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Newly declassified Japanese diplomatic documents showed Friday that the United States in 1969 demanded Japan pay $650 million, worth some ¥234 billion under the exchange rate at that time, to finance unspecified costs related to the 1972 reversion of Okinawa to Japanese sovereignty from U.S. control.

A secret cable dated Oct. 22, 1969, which was sent by Japanese Ambassador to the U.S. Takeso Shimoda a month before the bilateral summit, revealed that Washington strongly pressed Tokyo to make the lump-sum payment, even suggesting it would help Tokyo compile a breakdown of expenditures to gain Diet understanding.

Under an official bilateral pact on the Okinawa reversion, Japan was to shoulder $320 million of the costs. But it remains unknown to this day how much Japan actually paid the United States.

U.S. diplomatic documents have already confirmed that Japan and the United States engaged in negotiations on the reversion costs based on the demanded amount of $650 million.

The confidential cable sent by Shimoda prior to talks between Prime Minister Eisaku Sato and U.S. President Richard Nixon showed that Robert Barnett, deputy assistant secretary of state in charge of financial affairs, told Bunroku Yoshino, minister at the Japanese Embassy, that Tokyo should shoulder the $650 million.

Barnett said the amount had been secretly agreed upon by U.S. Treasury Secretary David Kennedy and Defense Secretary Melvin Laird so it would be conveyed to Tokyo.

Yoshino aired concerns over the payment, saying that if Japan shouldered the expenditures as a lump sum, it would be “tantamount to putting a price tag on Okinawa.”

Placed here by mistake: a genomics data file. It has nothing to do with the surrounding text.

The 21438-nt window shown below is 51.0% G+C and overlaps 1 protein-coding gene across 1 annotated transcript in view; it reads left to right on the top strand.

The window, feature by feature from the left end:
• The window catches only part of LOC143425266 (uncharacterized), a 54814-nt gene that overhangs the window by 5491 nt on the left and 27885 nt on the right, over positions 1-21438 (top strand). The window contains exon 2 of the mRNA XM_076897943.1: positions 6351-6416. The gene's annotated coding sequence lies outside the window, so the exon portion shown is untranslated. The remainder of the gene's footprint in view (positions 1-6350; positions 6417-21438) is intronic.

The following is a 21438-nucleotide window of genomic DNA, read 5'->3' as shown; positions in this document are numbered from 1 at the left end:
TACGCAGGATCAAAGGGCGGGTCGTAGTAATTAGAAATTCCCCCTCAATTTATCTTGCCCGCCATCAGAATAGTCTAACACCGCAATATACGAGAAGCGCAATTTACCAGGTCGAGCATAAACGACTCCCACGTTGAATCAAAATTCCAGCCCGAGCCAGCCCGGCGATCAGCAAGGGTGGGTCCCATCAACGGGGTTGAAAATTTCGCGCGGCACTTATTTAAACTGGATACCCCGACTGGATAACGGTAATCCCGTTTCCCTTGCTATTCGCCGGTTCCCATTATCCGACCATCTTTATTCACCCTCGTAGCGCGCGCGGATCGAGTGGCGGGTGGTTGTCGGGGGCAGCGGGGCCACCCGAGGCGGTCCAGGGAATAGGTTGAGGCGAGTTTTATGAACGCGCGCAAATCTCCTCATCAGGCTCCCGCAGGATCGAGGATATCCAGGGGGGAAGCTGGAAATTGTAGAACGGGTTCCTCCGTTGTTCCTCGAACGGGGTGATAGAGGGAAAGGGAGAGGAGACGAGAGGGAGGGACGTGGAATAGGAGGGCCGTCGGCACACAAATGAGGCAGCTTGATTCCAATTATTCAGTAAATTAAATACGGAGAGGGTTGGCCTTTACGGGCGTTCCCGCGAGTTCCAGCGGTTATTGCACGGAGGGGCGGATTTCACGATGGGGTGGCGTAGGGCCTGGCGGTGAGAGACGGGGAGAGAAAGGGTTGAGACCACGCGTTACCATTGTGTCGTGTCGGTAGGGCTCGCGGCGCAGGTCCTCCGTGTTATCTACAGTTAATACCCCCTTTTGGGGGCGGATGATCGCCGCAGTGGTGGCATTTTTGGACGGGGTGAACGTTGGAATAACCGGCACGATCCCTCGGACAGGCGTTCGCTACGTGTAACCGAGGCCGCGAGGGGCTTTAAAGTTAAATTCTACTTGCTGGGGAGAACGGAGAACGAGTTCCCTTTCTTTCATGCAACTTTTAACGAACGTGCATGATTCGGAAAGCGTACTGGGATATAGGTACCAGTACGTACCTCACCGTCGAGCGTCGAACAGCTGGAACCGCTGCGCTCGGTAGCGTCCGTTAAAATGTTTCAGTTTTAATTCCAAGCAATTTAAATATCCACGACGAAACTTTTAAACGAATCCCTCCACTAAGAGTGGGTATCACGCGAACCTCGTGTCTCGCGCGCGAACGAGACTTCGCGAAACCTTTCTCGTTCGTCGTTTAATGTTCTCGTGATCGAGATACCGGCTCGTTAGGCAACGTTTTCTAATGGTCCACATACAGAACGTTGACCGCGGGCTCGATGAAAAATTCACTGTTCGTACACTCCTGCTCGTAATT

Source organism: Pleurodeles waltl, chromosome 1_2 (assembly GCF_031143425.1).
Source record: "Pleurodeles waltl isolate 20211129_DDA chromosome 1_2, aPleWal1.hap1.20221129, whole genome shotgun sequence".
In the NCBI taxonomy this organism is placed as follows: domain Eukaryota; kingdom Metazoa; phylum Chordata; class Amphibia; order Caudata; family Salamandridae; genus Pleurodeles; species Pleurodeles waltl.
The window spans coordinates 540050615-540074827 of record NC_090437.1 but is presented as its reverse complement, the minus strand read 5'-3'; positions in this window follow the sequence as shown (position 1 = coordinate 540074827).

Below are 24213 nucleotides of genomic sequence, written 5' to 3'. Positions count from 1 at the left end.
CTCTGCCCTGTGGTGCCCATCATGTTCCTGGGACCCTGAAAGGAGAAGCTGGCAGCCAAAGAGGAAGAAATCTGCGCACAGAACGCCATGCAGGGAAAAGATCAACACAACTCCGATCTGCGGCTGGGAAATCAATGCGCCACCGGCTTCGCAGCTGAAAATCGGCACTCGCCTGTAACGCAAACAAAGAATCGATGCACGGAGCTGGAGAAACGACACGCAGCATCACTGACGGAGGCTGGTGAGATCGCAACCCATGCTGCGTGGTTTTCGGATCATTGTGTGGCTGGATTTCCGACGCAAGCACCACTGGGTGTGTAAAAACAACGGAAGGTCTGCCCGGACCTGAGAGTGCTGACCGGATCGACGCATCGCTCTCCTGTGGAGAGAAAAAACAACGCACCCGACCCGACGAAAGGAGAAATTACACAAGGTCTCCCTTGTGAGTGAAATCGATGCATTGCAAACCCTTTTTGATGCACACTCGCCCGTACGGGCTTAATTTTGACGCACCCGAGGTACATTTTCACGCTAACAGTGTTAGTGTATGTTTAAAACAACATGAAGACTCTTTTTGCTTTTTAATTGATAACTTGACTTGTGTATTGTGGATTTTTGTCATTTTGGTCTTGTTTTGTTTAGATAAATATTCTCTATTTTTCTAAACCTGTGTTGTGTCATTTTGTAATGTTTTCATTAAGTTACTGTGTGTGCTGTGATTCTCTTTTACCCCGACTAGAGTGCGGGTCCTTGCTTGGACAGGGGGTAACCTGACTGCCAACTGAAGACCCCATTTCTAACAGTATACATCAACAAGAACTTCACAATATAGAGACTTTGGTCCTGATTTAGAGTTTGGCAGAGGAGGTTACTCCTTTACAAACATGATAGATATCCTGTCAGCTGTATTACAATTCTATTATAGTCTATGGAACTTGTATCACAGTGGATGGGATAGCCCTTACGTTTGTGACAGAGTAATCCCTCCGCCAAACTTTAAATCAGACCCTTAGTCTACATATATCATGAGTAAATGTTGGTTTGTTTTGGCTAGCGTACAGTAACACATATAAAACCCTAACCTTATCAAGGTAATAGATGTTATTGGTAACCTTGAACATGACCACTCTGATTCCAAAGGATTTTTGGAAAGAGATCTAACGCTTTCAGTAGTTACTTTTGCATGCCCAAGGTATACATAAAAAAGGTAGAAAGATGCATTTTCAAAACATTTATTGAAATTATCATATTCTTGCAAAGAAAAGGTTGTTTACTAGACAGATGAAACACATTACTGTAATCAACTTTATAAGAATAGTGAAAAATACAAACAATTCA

Yoshino also said the Diet would face questions about the reversion costs and the government would face difficulties providing explanations of the breakdown of the spending, but Barnett said Washington could help Japan explain away the purpose.

He also warned that the bilateral ties would be damaged if the two countries failed to settle the fiscal issue by the time of a summit planned between Sato and Nixon.

The two countries eventually reached an accord on the costs immediately before the summit in November 1969, during which the leaders agreed on the return of Okinawa in 1972.

In December 1969, the vice finance minister for international affairs, Yusuke Kashiwagi and his counterpart at the U.S. Treasury Department, Anthony Jurich, struck a secret pact on the fiscal issue.

The secret accord between Kashiwagi and Jurich said Japan would pay $405 million for purchasing U.S. assets in Okinawa and financing the relocation costs of U.S. bases in the island prefecture, while depositing $60 million into a zero-interest account at a U.S. Federal Reserve Bank.

As for the $320 million in reversion costs Tokyo officially admits to have paid the United States, the Japanese government said $175 million was spent to inherit U.S. assets in Okinawa, $75 million to cover labor costs and $70 million to dismantle the nuclear arsenal deployed to the prefecture.

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